I’m thinking of putting my sewing machine back into storage. Although I really love sewing, I live in an small apartment and with two young children, I have no time or space for it. What do you think?
No! Storage is no place for a sewing machine! Contrary to popular belief, you don’t need a lot of time or space to enjoy sewing as a hobby. Instead of thinking you need a block of 5 hours to execute a sewing project (which, as a busy mom, you will never have… but you already knew that) all you really need is a small corner to set up your machine and little blocks of time here and there. I call it “micro-sewing”. Here’s how it works:
location, Location, Location
Set up your machine in a corner of your home that is near where all the action is. You’ll want an area that the kids are usually in or nearby, this way you can keep an eye on them while you work. You know that little weird section of counter top by the fridge where the mail collects? That is perfect. Or a small writing desk in the corner of the family room will do just fine. Put all your sharp baby-hurting things in a storage container with a snap top. Keep that up on a shelf or in a closet nearby. Cover your machine with a hard case or a soft quilted cover. If the kids can’t see it, they’ll be less likely to get into it. Keep it unplugged – just in case.
Now you have a ready-to go sewing station! When the opportunity to sew presents its self, you will be ready! Simply whip out that storage container and plug in your machine – you are good to go! But how to find the time… read on.
Seize little opportunities
Take advantage of little windows of opportunity to make incremental progress on a favorite sewing project. For example, got spaghetti cooking? That’s 9 minutes, you could have a quick sit and sew the side seams on some toddler pants. The little guy is not a good napper? Even a short 20 minute nap is enough time to slip over to your sewing station and stitch up the handles on that adorable purse you’ve been dying to make. Husband watching the game? Jackpot! Set the baby up with some toys and give Dad some snacks. Now you’ve got 3 whole hours… you could make a whole baby quilt top!
They key is having your sewing “stuff” easily accessible so you don’t have to spend 20 minutes finding it and getting it all set up. That’s enough of an obstacle to discourage you from even starting.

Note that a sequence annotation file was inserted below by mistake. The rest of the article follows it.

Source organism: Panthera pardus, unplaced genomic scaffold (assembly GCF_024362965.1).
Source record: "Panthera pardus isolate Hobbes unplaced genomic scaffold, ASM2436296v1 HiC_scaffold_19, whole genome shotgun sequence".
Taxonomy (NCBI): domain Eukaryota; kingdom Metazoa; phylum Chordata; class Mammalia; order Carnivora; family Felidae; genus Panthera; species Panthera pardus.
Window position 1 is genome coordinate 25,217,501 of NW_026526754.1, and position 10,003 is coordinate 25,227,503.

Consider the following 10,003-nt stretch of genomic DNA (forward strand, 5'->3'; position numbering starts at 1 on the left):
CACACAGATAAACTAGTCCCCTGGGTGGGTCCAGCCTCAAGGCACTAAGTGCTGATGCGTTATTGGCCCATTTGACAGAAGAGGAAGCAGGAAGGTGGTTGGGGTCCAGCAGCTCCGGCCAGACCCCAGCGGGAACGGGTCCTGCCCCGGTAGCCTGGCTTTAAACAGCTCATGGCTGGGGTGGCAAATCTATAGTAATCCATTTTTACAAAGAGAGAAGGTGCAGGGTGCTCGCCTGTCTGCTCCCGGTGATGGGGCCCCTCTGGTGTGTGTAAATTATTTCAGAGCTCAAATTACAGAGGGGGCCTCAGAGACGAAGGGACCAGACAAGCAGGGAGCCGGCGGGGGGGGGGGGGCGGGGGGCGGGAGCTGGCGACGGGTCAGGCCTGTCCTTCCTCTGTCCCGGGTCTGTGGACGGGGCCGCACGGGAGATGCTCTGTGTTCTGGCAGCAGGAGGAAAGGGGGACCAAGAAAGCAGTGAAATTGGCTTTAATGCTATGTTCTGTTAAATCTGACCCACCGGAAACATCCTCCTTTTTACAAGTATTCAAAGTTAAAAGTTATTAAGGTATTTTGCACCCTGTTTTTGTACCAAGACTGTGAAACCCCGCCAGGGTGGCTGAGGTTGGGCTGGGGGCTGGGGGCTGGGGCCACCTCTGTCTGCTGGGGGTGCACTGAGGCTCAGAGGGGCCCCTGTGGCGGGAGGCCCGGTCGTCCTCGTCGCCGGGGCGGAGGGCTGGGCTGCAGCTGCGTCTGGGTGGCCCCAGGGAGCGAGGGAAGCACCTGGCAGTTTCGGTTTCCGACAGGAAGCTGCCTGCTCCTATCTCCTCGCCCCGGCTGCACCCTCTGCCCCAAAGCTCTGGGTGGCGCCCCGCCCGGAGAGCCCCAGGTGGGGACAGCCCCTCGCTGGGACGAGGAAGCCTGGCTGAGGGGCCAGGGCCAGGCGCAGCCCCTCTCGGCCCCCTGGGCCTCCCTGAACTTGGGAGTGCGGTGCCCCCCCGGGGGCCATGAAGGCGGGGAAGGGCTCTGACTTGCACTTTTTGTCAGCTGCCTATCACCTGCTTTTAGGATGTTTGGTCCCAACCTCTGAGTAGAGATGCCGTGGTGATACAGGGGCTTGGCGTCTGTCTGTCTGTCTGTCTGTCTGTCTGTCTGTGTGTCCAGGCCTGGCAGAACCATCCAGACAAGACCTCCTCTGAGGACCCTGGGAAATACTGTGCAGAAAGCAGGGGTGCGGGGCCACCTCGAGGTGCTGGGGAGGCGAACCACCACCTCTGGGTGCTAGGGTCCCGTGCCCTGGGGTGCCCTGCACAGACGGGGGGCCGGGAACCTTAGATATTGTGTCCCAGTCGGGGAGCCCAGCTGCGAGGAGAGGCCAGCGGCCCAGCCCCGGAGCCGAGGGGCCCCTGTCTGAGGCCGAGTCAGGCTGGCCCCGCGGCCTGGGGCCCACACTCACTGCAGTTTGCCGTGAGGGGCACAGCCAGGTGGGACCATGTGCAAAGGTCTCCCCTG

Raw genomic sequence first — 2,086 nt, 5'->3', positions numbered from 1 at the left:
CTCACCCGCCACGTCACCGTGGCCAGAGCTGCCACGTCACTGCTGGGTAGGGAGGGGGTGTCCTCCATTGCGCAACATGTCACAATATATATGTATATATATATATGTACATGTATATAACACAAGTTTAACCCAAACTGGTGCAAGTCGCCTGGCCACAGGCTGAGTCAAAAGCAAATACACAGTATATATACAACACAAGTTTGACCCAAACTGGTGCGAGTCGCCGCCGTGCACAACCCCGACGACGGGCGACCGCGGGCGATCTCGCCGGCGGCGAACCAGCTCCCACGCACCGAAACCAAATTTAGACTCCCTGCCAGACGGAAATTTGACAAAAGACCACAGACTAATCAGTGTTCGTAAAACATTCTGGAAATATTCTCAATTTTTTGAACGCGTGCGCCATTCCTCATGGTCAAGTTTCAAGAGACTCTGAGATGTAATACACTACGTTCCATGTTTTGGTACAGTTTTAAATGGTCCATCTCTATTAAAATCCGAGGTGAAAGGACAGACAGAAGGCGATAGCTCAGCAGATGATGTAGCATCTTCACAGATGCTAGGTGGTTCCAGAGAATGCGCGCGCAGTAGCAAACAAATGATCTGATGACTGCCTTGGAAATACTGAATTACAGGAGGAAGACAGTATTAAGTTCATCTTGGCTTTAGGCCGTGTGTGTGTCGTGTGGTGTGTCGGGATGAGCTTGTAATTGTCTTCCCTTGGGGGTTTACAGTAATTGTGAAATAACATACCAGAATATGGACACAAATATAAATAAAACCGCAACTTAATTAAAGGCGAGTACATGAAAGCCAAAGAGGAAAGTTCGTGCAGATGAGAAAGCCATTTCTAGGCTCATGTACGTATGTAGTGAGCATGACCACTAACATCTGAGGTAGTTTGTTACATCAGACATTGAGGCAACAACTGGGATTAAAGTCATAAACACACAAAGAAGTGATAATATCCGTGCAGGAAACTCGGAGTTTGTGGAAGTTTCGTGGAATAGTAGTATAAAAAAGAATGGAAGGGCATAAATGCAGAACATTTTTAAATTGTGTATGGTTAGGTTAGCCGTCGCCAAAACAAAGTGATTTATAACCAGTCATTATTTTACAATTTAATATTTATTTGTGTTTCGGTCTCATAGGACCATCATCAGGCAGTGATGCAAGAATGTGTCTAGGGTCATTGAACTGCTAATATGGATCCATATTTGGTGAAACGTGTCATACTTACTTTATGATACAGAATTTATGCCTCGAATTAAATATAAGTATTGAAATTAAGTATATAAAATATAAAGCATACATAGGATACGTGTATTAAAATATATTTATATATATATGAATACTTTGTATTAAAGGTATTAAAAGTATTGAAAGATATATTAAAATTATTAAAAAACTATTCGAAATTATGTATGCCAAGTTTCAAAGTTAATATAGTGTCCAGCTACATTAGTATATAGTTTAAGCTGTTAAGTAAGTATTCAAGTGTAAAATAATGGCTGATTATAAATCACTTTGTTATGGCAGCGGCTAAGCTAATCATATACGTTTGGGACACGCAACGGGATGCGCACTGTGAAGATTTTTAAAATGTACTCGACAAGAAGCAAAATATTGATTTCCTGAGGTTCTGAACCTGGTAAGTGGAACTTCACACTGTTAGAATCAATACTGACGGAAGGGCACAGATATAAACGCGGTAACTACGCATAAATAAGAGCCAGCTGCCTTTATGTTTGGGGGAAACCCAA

Be realistically optimistic
There are many windows of sewing opportunity through the day if you just look for them. You need only get Zen with the fact that its going to take a bit of time to finish. Set realistic goals of accomplishing one or two small steps per day. By the end of the week, you’ve have a completed project. How good will you feel then?!
Friends, leave a comment and tell us what’s your favorite sewing opportunity!
My sweet niece gave me a tea towel for Christmas. I have to admit, I don’t even know what is tea towel is. What is it and what is it used for?
-Tea Time ?
Dear Tea Time,
The term “tea towel” originates in England and refers to the type of towel used to dry china tea service as well as other valuable serving pieces. Tea towels have been both highly functional and decorative, moving during the last century from service to showpiece.
Linen is the traditional fiber for tea towels, since it is highly absorbent, lint free and can be used to dry delicate plates and silverware without the risk of scratching. Tea towels are made with a simple weave, rather than a looped terry, and are made in a hand towel size. The size and material they’re made from also provides an ideal background for decorating with embroidery or printing. Nineteenth century English ladies embroidered their tea towels for decorative usage during tea time to cover food. Decorative printed towels were hung on the wall. Tea towels have been printed with monarchs and other famous people, country scenes, nature themes and calendars.
Not to be confused with the common dish rag, a tea towel is kept spotlessly clean, because it is used on freshly washed dishes and as a cover for food intended for consumption. Clean tea towels may be spread over a tea tray before tea things are put onto it, or used to cover warm scones or a tea pot to prevent heat loss. When the tea towel becomes damp, it is hung up to dry, and it will also be periodically washed for better sanitation. A dish rag, on the other hand, is a small towel used to wash dishes and wipe down counters.
Tea towels are now often sold as souvenirs, particularly in Great Britain and Ireland, two nations well known for their tea. While these tea towels are perfectly usable for their intended purpose, they are typically kept for ornamental rather than practical reasons. Travelers may bring back tea towels for friends, or keep them as a reminder of the trip.